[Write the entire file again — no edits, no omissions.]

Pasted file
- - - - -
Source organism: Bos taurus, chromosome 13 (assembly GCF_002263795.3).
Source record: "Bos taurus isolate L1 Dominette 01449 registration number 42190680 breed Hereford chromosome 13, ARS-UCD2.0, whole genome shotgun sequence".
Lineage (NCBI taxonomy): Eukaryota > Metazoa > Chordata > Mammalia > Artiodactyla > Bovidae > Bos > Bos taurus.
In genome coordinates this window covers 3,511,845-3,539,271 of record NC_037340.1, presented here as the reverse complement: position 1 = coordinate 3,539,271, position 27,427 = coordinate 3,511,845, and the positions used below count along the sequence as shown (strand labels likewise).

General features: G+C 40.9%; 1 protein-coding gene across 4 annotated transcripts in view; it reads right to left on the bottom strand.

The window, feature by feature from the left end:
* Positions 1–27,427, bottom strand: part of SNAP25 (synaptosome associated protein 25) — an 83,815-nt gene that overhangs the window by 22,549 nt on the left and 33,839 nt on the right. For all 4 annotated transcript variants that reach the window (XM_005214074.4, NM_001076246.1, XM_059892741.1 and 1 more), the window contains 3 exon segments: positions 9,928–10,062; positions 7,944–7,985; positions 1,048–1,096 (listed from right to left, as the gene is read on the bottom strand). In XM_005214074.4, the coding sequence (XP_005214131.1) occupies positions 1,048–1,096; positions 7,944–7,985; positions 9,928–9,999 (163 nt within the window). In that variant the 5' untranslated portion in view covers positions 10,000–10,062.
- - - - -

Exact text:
Source organism: Bos taurus, chromosome 13 (assembly GCF_002263795.3).
Source record: "Bos taurus isolate L1 Dominette 01449 registration number 42190680 breed Hereford chromosome 13, ARS-UCD2.0, whole genome shotgun sequence".
Lineage (NCBI taxonomy): Eukaryota > Metazoa > Chordata > Mammalia > Artiodactyla > Bovidae > Bos > Bos taurus.
In genome coordinates this window covers 3,511,845-3,539,271 of record NC_037340.1, presented here as the reverse complement: position 1 = coordinate 3,539,271, position 27,427 = coordinate 3,511,845, and the positions used below count along the sequence as shown (strand labels likewise).

General features: G+C 40.9%; 1 protein-coding gene across 4 annotated transcripts in view; it reads right to left on the bottom strand.

The window, feature by feature from the left end:
* Positions 1–27,427, bottom strand: part of SNAP25 (synaptosome associated protein 25) — an 83,815-nt gene that overhangs the window by 22,549 nt on the left and 33,839 nt on the right. For all 4 annotated transcript variants that reach the window (XM_005214074.4, NM_001076246.1, XM_059892741.1 and 1 more), the window contains 3 exon segments: positions 9,928–10,062; positions 7,944–7,985; positions 1,048–1,096 (listed from right to left, as the gene is read on the bottom strand). In XM_005214074.4, the coding sequence (XP_005214131.1) occupies positions 1,048–1,096; positions 7,944–7,985; positions 9,928–9,999 (163 nt within the window). In that variant the 5' untranslated portion in view covers positions 10,000–10,062.